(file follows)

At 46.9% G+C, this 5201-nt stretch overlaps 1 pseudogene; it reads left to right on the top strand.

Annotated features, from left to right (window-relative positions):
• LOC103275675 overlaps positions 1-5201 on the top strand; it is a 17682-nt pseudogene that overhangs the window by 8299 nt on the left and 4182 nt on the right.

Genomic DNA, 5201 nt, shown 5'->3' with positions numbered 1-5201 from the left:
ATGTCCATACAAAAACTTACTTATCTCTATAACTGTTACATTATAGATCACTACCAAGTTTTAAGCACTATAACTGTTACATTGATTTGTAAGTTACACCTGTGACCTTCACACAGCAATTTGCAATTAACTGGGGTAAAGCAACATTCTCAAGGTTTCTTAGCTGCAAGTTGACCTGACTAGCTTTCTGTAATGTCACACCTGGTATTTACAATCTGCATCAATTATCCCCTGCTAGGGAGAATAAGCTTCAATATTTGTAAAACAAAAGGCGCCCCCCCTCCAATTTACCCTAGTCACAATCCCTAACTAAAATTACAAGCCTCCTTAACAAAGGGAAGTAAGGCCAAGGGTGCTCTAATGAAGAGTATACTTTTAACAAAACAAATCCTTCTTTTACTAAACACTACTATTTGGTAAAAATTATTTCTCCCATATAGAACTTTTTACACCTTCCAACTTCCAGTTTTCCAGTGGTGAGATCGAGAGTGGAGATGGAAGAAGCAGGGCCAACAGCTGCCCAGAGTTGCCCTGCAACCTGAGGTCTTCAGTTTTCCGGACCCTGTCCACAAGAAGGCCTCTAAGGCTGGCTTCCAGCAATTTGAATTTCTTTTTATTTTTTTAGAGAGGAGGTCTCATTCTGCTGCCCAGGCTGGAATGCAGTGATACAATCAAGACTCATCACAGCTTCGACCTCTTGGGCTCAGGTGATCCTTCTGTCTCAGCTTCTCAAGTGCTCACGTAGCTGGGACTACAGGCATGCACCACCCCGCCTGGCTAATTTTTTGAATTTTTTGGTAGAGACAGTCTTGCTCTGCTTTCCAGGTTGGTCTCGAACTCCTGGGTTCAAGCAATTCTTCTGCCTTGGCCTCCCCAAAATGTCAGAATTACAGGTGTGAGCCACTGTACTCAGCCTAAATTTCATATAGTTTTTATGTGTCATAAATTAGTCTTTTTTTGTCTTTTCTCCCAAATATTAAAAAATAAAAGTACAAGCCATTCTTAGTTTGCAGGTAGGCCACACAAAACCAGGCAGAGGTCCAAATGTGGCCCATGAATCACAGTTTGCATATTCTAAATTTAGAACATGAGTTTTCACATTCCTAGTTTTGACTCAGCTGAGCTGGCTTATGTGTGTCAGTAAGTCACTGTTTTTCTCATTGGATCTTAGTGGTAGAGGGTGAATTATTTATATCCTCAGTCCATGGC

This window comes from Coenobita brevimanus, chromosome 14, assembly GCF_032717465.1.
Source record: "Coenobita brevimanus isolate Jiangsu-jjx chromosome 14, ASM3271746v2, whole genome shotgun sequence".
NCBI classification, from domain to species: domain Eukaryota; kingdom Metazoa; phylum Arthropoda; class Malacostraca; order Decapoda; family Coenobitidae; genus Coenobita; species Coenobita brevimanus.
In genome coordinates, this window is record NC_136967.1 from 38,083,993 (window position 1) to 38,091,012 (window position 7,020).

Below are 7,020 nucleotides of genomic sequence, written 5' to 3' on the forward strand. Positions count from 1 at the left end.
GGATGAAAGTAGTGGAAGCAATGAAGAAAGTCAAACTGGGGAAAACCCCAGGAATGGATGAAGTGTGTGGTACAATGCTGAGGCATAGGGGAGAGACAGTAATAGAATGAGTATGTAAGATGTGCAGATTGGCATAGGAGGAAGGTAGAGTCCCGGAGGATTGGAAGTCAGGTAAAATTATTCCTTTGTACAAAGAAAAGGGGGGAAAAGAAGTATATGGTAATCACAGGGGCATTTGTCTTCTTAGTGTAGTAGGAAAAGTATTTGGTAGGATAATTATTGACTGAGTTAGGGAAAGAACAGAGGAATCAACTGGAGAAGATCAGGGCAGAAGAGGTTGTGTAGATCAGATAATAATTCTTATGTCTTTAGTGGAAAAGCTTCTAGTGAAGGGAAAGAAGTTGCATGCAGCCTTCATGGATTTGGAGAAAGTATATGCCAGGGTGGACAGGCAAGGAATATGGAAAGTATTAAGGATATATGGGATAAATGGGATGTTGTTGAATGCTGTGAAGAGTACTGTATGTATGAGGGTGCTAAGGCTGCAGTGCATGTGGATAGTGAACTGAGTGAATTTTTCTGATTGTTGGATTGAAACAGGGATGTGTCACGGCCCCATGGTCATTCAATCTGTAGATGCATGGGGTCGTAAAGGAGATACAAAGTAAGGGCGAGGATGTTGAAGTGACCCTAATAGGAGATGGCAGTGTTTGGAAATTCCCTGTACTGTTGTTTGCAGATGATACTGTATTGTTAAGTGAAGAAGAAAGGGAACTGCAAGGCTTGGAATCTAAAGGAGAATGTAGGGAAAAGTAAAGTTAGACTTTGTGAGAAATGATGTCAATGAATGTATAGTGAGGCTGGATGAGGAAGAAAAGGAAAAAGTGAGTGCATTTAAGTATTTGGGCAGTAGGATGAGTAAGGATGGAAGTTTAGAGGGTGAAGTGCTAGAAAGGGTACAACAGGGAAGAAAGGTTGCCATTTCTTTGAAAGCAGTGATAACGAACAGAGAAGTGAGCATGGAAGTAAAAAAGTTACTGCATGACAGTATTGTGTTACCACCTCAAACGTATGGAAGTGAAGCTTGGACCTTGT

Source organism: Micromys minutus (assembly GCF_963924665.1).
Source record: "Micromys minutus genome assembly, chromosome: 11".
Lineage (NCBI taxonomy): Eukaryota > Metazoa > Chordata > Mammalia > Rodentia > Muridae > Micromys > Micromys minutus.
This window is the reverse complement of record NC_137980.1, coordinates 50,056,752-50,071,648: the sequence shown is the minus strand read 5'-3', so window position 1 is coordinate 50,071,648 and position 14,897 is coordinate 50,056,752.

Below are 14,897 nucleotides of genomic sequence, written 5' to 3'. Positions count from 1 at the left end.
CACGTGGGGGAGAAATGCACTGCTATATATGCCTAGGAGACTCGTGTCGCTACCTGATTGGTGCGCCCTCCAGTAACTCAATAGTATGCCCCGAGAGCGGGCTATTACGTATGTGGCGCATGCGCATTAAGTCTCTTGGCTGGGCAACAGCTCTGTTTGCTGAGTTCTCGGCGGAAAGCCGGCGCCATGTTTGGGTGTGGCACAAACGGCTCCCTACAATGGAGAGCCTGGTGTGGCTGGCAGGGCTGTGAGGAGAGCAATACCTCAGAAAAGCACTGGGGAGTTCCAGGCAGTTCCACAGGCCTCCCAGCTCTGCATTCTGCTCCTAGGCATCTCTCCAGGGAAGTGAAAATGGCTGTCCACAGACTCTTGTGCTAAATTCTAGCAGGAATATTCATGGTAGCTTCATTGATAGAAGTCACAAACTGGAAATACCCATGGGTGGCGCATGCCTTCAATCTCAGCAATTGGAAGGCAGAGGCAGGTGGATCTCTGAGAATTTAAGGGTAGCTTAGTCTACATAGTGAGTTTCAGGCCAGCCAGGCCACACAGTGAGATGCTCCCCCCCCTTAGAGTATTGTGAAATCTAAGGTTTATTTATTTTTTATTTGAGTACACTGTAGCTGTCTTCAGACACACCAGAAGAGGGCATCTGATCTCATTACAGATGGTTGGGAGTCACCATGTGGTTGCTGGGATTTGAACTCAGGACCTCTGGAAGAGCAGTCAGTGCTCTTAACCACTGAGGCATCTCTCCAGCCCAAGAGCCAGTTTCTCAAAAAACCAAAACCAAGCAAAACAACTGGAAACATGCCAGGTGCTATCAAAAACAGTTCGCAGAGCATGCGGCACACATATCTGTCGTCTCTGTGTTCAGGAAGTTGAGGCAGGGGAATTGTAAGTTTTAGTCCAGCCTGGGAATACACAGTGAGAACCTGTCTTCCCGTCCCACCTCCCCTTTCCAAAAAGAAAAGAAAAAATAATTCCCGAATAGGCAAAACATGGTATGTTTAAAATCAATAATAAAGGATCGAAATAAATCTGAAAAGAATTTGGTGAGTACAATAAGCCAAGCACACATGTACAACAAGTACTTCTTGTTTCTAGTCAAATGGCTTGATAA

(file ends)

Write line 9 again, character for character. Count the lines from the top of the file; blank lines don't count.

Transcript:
In genome coordinates, this window is record NC_136967.1 from 38,083,993 (window position 1) to 38,091,012 (window position 7,020).